It’s not just German Chancellors, government officials and suspected organized crime members that are concerned about privacy on their mobile devices.
And getting a James Bond type encrypted cell phone is much simpler, and less costly, for practically everyone in the USA.
Here is a review of the three most recent entries into the secure smartphone arena.
Boeing was the first to announce an Android OS phone based on their proprietary “PureSecure” architecture. Simply called “Boeing Black“, this was conceived to solve the problem of U.S. defense and security communities demanding trusted access to data to accomplish their missions. As Boeing describes it:
Boeing Black’s security is powered by the Boeing PureSecure architecture, which was designed from the outset for the mobile environment. Our architectural foundation is built upon layers of trust from embedded hardware, operating system policy controls, and compatibility with leading mobile device management systems.
The device’s hardware roots of trust and trusted boot ensure the device starts in a trusted state, enabling maximum security of data. Hardware media encryption and configurable inhibit controls are embedded to protect the device, its data, and the transmission of information, significantly reducing the risk of mission compromise due to data loss.
Boeing Black operates on the same frequencies and standards as your regular commercial phone (WCDMA, GSM and LTE) and offers secure WiFi and Bluetooth connectivity. It has a few distinct features you won’t find in a standard phone like a tamper-proof case that will delete all the phone’s data and render the device to be no more useful than a paperweight.
No information yet on the price, or when it may become available for non-government personnel.
FreedomPop Privacy Phone
At the other end of the design spectrum is the “Privacy Phone” from maker FreedomPop. The actual hardware is just a Samsung Galaxy II. You don’t need a contract. For an initial $189, you get the phone and three months of unlimited voice and text, plus 500 MBytes of data. After the three months, it’s only $10. For the person with serious security concerns, or just wants total anonymity, you can make all your payments Bitcoin through the BitPay service.
Explaining why there is a need and demand for this phone now, FreedomPop COO Steven Sesar tells:
In light of recent violations in consumer’s privacy across social networks and mobile devices, privacy is becoming increasingly important to many Americans and we all have a right to communicate anonymously.
Large carriers don’t have the flexibility, desire or creativity to invest in privacy. We don’t agree with this approach and felt it was up to us to create a truly private mobile phone service at an affordable price.
The handset uses a fairly robust 128-bit encryption (similar to what is used for banking transactions) to encrypt communication for voice calls and text messages. Another nice feature is that this smartphone enables anonymous internet browsing wherever you are and whatever sites you visit.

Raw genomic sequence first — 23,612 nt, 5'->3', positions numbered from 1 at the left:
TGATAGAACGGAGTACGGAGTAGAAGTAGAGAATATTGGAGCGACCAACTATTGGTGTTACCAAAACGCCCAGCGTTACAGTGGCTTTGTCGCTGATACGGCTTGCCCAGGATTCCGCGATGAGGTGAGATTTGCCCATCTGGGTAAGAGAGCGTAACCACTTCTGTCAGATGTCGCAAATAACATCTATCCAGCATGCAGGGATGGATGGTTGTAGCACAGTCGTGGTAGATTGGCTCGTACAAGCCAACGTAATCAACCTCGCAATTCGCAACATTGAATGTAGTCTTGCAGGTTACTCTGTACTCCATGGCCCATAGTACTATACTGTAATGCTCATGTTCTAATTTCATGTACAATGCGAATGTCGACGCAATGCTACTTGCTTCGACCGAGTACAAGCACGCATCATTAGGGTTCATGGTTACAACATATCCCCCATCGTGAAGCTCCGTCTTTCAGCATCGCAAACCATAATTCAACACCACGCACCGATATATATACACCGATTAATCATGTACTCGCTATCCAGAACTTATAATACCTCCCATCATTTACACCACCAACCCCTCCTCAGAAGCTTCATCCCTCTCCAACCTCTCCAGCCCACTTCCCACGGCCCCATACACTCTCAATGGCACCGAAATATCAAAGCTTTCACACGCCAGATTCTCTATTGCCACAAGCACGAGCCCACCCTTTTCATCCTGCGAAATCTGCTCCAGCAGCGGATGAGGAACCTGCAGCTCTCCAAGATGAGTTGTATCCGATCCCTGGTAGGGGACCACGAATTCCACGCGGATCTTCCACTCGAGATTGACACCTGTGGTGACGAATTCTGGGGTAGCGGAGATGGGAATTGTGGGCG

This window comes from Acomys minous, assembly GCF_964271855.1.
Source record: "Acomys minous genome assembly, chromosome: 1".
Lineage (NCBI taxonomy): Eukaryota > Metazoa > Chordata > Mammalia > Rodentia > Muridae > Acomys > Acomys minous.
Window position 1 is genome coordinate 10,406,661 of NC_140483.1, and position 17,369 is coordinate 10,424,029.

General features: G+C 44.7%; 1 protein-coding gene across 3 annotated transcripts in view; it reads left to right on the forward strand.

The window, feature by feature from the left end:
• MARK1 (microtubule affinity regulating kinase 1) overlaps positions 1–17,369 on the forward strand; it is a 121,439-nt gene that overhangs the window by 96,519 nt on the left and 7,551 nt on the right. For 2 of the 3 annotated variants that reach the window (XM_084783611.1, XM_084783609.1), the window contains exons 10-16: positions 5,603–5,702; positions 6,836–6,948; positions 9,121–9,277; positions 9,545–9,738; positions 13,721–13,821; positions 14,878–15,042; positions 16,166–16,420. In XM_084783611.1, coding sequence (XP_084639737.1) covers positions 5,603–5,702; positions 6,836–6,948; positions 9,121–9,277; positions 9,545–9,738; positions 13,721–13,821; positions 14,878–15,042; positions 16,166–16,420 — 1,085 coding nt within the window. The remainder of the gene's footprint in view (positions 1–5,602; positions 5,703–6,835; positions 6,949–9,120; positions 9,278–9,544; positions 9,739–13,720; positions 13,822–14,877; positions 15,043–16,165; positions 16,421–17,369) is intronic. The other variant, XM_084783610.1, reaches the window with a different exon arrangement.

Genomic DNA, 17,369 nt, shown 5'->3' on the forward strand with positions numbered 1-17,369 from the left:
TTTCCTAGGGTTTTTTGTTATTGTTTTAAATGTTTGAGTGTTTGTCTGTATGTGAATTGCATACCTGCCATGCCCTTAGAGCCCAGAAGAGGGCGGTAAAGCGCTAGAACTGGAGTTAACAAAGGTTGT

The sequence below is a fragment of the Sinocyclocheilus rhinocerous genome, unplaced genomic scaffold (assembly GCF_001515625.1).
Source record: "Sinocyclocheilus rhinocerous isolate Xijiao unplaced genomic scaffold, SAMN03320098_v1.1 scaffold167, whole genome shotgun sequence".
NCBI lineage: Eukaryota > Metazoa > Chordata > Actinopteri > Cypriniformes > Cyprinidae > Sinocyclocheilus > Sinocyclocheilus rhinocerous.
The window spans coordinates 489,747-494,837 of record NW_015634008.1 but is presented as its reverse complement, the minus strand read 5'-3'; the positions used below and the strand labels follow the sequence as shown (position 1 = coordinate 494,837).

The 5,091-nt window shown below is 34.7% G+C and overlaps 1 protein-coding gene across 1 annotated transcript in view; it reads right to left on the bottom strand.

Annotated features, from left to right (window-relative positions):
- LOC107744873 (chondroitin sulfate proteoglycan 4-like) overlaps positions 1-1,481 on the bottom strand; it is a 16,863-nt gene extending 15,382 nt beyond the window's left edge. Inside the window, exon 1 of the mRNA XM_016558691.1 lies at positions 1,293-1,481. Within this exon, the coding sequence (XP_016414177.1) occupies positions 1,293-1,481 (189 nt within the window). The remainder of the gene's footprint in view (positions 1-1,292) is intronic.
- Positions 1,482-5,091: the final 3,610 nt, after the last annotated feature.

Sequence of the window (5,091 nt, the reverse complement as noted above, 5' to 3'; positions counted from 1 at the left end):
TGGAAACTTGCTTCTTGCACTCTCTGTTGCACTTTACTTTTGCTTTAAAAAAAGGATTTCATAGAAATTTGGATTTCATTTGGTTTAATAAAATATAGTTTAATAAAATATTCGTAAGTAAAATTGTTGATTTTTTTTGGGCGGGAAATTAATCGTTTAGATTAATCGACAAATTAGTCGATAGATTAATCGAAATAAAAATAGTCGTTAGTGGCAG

SGP Technologies Blackphone
Falling in-between the offerings from Boeing and FreedomPop is the “Blackphone” from SGP Technologies. This is a custom designed phone which is built using their own secure production line. The hardware includes a 2GHz quad-core system-on-a-chip (SoC) processor, 4.7-inch 720p IPS screen, 2GB of RAM, 16GB of storage, a primary 8-megapixel camera with flash, and a 1.3MP front camera.
The mobile privacy is provided from Silent Circle with its custom version of Android OS called PrivatOS, This includes pre-installed privacy tools, including their proprietary suite of apps (Silent Phone, Silent Text, and Silent Contacts); anonymous search, private browsing, and VPN connections.
Mike Janke, co-founder and CEO of Silent Circle, is quite pragmatic regarding mobile phone secure communications:
There is no such device that is NSA-proof. If you are on the terrorist wanted list or a criminal, intelligence services will get into your device. There’s no such thing as 100% secure phone.
[However] PrivatOS will allow users to control every part of what data their phone is leaking, their calls, their contacts, their web browsing and what any app put on their phone can do.
The Blackphone, which will only be sold unlocked, is priced at $629 with production shipments in mid-2014.
Video – What is Silent Circle (2m:0s)
A recent Wallstreet Journal article (3/5/2014) reported on a Forrester Research survey which found that 8% of Internet users have downloaded services in order to monitor which companies are tracking their on-line browsing habits. Other articles are indicating that more people are concerned with their data privacy, more so from advertisers than from any government agency.
Look forward to more smartphone makers to be implementing security features going forward as part of their devices. And for service providers to include this as a service offering. Just don’t expect it to be free.
(Image Credit – Boeing)
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